As Tunnel Boat racing approached the mid '80's, with very few events left for "2 litre competition", St. Louis was the only race that most drivers could count on until International Outboard Grand Prix (IOGP), provided stability to Outboard Tunnel Boat Racing.
" In the formative years of IOGP, I would say the first five, we spent so much of our time on what I would call, race management. Trying to find race sites - trying to find sponsors. Trying to have adequate money for the winners, writing rules & regulations & bringing the sport to a professional level. If you go to the pit area right now, you see team's half million dollar transports, 3 or 4 boats & 4 or 5 engines! It's not the sport it used to be. It has grown. The calibre of the equipment & the calibre of the drivers, certainly reflects that."
Grand Prix Racing drew the best of the best! Names like, Buck Thornton, Chris Bush, Johnathan Jones & Guido Cappolini. But, the ultimate champion of the International Circuit belonged to, Billy Seebold. Heavily sponsored by Bud Light, Bill Seebold, was Tunnel Boat Racing's, Babe Ruth!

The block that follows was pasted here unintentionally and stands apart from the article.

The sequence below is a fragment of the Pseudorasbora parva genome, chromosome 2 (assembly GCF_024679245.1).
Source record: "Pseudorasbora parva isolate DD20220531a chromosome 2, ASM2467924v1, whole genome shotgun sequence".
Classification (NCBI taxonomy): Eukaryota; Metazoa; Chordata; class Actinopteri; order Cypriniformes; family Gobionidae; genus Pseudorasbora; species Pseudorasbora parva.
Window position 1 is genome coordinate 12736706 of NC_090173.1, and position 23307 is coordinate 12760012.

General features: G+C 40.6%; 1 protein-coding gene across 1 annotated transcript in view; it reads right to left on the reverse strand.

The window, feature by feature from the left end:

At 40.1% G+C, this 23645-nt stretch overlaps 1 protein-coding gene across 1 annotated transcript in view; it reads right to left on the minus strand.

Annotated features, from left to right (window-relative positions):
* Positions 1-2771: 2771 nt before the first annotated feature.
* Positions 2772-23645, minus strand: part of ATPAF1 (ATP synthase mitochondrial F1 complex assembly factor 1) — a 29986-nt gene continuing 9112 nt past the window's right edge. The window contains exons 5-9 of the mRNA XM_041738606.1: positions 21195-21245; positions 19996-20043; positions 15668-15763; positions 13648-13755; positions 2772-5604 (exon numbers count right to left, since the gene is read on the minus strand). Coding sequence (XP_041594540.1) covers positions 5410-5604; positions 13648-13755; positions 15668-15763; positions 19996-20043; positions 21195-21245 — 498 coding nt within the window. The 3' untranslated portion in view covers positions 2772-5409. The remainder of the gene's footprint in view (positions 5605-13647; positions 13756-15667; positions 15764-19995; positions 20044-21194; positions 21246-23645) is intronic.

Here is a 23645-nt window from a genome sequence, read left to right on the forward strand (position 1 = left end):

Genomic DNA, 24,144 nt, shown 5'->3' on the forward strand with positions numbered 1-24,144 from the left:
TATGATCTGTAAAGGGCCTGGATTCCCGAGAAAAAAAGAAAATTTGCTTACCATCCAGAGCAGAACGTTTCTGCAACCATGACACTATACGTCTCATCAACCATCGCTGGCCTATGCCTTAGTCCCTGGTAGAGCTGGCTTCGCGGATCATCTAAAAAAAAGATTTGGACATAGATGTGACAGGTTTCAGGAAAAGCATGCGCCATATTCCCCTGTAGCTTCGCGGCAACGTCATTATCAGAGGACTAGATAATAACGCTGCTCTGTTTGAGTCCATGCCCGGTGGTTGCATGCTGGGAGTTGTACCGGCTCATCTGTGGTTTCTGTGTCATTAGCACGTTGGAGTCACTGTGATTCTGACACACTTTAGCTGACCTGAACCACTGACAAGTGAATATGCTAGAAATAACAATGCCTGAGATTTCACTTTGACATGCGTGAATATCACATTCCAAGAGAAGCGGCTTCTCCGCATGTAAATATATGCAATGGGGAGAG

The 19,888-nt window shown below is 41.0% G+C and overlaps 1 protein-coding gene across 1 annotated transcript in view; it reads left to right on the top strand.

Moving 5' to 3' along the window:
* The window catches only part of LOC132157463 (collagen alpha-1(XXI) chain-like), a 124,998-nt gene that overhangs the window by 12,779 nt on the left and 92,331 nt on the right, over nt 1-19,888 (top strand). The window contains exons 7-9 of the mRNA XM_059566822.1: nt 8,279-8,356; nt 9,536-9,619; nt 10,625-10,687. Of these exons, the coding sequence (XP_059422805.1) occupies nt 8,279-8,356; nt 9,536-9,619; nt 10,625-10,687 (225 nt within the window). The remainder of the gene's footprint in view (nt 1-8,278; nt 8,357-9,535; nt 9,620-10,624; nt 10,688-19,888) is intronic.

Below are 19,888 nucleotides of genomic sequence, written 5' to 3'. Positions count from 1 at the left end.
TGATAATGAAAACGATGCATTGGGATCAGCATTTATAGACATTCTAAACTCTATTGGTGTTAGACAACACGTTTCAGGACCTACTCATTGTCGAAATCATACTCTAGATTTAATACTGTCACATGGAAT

"I've always been facinated with boats. My father raced before I raced. I started when I was 11. I've been racing for 39 years. My son Mike, started when he was 12 & he's 33 years old, so basically besides myself on the race course, he is probably the 2nd most seasoned veteran out there. Every time that "starting flag" drops, it is a new challenge. Even though you're back in Portland, St. Louis or Augusta, there's a different line up of boats, there's a different set of conditions, there's a different challenge in store & I think that's what keeps you going."
International Outboard racing took off in "high Gear" with solid backing. But what people don't know is that Southern California had finally become a "hot bed" of serious Outboard Racing talent! Some of the "biggest names & brightest stars" in the "Champ Boat Class" such as Scott Gillman, Greg Foster, Jim Johnson, Jim McKay, Don Johnson & Craig Wendt - all called California, home. With a strong dedication to the sport & a sincere desire to further it, drivers like Don Johnson, at the age of 29, had become one of the most successful tunnel boat racers in the world.
Although Scott Gillman, who ran motorcross & off-road racing for years, didn't enter the sport in quite the traditional manner, he found out quickly, that it was harder to drive, than he thought.